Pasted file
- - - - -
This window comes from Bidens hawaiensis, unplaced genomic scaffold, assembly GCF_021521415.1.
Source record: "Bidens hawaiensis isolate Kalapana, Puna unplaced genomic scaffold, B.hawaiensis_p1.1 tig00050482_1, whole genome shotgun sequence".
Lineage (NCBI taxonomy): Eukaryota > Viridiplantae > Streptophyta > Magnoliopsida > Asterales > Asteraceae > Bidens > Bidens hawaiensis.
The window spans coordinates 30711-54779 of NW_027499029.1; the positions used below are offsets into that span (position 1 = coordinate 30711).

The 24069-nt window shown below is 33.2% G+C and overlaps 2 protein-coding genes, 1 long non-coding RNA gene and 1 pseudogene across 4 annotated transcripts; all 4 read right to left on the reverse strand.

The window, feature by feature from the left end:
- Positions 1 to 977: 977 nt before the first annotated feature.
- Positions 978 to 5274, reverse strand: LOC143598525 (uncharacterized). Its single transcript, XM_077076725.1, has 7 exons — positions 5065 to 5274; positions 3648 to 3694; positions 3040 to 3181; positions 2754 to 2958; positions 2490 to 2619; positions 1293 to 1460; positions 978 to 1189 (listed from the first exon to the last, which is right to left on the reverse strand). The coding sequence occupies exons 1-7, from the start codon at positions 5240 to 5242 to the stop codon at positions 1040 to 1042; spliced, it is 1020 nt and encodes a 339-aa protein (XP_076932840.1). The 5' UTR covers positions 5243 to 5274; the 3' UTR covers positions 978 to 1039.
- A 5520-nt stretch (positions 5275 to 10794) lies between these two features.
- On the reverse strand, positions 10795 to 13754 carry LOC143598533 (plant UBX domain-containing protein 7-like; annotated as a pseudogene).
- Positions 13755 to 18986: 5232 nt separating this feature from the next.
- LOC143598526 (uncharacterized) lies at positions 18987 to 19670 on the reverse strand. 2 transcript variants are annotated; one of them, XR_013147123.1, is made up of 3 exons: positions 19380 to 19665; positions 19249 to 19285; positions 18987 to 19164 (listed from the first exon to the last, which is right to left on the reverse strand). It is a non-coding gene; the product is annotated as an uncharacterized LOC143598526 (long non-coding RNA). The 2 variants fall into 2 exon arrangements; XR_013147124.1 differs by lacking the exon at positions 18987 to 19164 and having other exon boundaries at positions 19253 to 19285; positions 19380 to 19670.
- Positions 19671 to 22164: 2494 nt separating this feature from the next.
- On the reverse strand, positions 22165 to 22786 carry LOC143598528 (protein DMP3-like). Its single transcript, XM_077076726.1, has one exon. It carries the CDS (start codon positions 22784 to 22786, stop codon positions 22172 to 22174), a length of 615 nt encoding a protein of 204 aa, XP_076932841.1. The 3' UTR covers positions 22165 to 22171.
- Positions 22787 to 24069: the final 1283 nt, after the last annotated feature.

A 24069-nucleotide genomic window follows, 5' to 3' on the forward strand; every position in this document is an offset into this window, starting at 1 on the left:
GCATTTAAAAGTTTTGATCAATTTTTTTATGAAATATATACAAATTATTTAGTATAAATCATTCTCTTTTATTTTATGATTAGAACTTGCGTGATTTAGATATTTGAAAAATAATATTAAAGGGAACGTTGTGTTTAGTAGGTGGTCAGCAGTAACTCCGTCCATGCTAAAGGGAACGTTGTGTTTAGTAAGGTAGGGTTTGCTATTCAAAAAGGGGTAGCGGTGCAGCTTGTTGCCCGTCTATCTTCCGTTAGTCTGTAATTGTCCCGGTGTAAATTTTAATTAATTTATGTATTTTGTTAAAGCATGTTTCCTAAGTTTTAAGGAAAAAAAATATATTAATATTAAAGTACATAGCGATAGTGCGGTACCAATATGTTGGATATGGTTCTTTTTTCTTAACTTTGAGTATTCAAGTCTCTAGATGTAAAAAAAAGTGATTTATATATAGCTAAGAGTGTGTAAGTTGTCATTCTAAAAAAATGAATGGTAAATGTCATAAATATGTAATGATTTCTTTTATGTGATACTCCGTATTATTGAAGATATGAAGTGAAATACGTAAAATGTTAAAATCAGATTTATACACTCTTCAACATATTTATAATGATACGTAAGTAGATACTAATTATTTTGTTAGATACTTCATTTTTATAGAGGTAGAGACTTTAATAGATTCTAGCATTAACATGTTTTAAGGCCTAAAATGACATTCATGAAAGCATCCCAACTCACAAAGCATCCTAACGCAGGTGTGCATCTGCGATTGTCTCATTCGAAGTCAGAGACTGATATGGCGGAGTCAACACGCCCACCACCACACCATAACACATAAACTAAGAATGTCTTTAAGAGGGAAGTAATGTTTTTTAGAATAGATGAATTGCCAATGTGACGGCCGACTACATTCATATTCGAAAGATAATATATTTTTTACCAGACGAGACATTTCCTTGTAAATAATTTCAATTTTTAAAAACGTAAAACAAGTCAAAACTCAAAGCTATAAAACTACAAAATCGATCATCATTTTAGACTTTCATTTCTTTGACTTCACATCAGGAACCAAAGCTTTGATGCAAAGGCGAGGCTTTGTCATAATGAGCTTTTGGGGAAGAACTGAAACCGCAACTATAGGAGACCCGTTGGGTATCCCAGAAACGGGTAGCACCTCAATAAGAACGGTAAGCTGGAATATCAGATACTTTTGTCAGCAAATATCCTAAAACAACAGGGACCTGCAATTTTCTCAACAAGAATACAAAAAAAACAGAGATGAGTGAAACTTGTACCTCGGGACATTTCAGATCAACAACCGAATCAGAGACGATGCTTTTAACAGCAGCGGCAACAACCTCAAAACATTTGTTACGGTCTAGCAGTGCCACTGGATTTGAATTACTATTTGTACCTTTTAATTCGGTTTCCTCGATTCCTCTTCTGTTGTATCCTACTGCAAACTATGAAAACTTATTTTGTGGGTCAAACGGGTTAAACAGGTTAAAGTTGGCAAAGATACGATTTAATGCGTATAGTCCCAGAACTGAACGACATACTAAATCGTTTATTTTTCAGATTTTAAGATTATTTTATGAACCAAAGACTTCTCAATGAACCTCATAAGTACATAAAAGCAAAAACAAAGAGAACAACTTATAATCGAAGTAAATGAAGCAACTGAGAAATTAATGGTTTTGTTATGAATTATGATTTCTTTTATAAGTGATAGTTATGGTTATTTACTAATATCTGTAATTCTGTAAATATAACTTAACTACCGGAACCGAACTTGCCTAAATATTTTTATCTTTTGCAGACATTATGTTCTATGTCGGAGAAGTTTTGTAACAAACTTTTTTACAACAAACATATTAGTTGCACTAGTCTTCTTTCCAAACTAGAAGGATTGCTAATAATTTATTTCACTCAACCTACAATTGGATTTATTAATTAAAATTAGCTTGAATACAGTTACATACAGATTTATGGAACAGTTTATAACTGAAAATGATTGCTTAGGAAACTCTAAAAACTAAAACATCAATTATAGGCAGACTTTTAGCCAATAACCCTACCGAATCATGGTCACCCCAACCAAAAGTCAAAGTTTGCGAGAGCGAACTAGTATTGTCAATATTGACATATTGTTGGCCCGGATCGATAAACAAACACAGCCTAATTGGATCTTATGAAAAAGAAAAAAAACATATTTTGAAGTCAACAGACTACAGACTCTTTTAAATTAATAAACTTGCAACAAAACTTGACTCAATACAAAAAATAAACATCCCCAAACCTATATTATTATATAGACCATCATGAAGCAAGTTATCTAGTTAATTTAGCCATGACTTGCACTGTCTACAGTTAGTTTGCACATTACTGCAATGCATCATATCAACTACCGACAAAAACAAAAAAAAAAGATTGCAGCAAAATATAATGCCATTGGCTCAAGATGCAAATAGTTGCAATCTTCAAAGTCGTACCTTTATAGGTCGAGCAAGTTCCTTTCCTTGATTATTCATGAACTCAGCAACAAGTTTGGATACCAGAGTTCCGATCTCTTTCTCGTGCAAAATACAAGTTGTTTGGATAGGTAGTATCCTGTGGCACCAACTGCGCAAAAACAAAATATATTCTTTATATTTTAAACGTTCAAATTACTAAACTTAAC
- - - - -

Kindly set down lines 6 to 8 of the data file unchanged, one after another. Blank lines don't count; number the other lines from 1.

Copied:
The window, feature by feature from the left end:
- Positions 1 to 977: 977 nt before the first annotated feature.
- Positions 978 to 5274, reverse strand: LOC143598525 (uncharacterized). Its single transcript, XM_077076725.1, has 7 exons — positions 5065 to 5274; positions 3648 to 3694; positions 3040 to 3181; positions 2754 to 2958; positions 2490 to 2619; positions 1293 to 1460; positions 978 to 1189 (listed from the first exon to the last, which is right to left on the reverse strand). The coding sequence occupies exons 1-7, from the start codon at positions 5240 to 5242 to the stop codon at positions 1040 to 1042; spliced, it is 1020 nt and encodes a 339-aa protein (XP_076932840.1). The 5' UTR covers positions 5243 to 5274; the 3' UTR covers positions 978 to 1039.